Some years ago I did a short series of interviews for The Spectator with British war veterans about their combat experiences. Most had found them exciting, fulfilling, even enjoyable: “I wouldn’t have missed it for the world!” said infantryman Mike Peyton, who likened it to doing the black ski run at Tortin in Verbier. But the one who had nothing good to say about it was airforce bomber pilot David Hearsey.
“All those films where you see fliers gather in the mess for a sing-song round the piano: didn’t happen in my squadron,” he told me. “Our base was grim, cold and windblown. Everyone was miserable and terrified and barely socialized with anyone outside their crew. What was the point? They were all going to die sooner or later. As a rough rule of thumb you’d be dead by your fifth mission.” Still, it could have been worse, he admitted. “In the Royal Air Force, you flew at night, you were given your target and your bombing window, so you could plot your own route and do the job any way you wanted. But the US bomber crews had to fly in daylight in tight formation all the way there and all the way back getting shot to pieces. They had a really raw deal.”
The perspective shifts from cockpit to cockpit, white-knuckled pilots shuddering involuntarily
Indeed they did. And Masters of the Air — which is produced by Steven Spielberg and is an air-war successor to Band of Brothers and The Pacific — captures the relentless grind, the jaw-clenching anxiety and the pant-wetting horror of those terrifying missions quite brilliantly. Avoiding the cliché of the usual introductory episode where you see the disparate recruits go through their training, this series instead opens in medias res with the rookie crews on their first mission over Germany in 1943. And it’s hell. The perspective shifts from cockpit to cockpit, white-knuckled pilots shuddering involuntarily at the black bursts of flak either side of them. Surely, it can only be a matter of time before…
And suddenly it has happened. You’re inside one of those metal coffins just as the shrapnel bursts through the cockpit, shredding the pilot and co-pilot and causing a ball of flame to barrel down the fuselage towards the (thus far oblivious) tail gunner. All the wings are on fire. The plane plummets through the formation, narrowly missing another aircraft still ploughing forward on its perilous course. No parachutes are seen to open. Ten men dead. You had to complete twenty-four more suicide missions like this before — if you were lucky — you were rotated home.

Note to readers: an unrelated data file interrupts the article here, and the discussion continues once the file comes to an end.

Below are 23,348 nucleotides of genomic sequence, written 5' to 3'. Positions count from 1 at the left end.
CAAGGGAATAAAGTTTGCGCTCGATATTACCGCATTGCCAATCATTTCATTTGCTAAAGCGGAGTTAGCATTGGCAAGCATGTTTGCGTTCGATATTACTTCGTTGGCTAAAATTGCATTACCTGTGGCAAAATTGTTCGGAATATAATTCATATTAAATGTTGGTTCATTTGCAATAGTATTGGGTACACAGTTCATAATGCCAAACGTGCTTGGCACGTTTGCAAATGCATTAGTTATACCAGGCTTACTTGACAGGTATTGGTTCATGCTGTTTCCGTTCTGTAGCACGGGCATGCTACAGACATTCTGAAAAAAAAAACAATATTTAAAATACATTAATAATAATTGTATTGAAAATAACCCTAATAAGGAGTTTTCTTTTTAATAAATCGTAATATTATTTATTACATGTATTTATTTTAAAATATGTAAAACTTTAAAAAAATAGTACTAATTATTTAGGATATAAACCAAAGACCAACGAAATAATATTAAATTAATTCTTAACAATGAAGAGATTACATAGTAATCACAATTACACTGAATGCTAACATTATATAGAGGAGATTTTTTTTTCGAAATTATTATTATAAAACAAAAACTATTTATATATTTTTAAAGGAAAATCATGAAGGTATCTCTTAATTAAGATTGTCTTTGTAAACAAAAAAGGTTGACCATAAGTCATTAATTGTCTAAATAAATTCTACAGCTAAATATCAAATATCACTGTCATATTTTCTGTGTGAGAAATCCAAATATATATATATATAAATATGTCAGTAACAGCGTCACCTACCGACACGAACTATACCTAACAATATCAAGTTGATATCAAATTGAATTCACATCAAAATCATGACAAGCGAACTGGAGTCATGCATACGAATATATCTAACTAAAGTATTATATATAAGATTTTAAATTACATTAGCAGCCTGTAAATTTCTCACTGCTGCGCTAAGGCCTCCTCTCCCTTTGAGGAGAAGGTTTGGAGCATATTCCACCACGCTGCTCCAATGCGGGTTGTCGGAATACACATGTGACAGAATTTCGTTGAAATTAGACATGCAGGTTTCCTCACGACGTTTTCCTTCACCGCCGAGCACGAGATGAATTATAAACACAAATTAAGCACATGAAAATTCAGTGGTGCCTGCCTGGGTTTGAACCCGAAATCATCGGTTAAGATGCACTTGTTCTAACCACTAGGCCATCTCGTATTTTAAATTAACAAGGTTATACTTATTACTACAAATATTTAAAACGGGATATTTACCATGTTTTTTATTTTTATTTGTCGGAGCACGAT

Bomber warfare — pace The Dam Busters — does not lend itself as well to the screen as infantry combat. One mission is much like another (it’s only the depth that varies), faces are obscured by masks, and intercom dialogue is barely intelligible. But the series strikes a satisfying balance between verisimilitude and involving drama.
One episode focuses on the pressure put on a single navigator, probably not much older than twenty, who is suddenly plunged into the unenviable task of leading several squadrons on a mission to destroy a U-boat pen in Norway and bring them safely home. He’s played by Anthony Boyle — one of a number of Irish (see also Saltburn’s Barry Keoghan) or British (Callum Turner) actors putting on American accents for the duration.
But it’s not really one of those things you watch for the acting or — despite the odd love interest or the pub scene where one has to watch an uppity RAF pilot being put in his place by a handier-with-his-fists Yank — the domestic drama. The scenes of rural Britain are evocatively portrayed — Land Girls steering herds of cattle through pastoral idylls, curious urchins, the color tones like a washed-out wartime photograph — but really, it’s all just foreplay for the combat sequences.
The young men who sacrificed their lives in often futile missions have found their fitting memorial in a series which recreates, in vivid and visceral detail, exactly what they had to go through. Imagine, for example, being one of the gunners and having your protective heated suit ruptured by shrapnel. It’s -120°F up there; your urine freezes to your legs; your hands get frostbite so badly you have to go hospital on landing.
If your plane is hit and by some miracle you manage to bail out, you then face the prospect of either being machine-gunned as you descend, being immolated in the fiery furnace of the target you have just bombed, or lynched by mobs of angry, bereaved German citizens itching for vengeance.
How could any of them ever sleep? How did they not go mad with fear? How did these young men keep on going, mission after mission? The subsequent eight episodes — based on the true story of the 100th Bomb Group, known as the “Bloody Hundreth” because it took so many losses — will no doubt enlighten us. It won’t make for easy viewing. But we owe it to those boys to watch unflinchingly — and to pray that future teens and twenty-somethings never have to endure its like.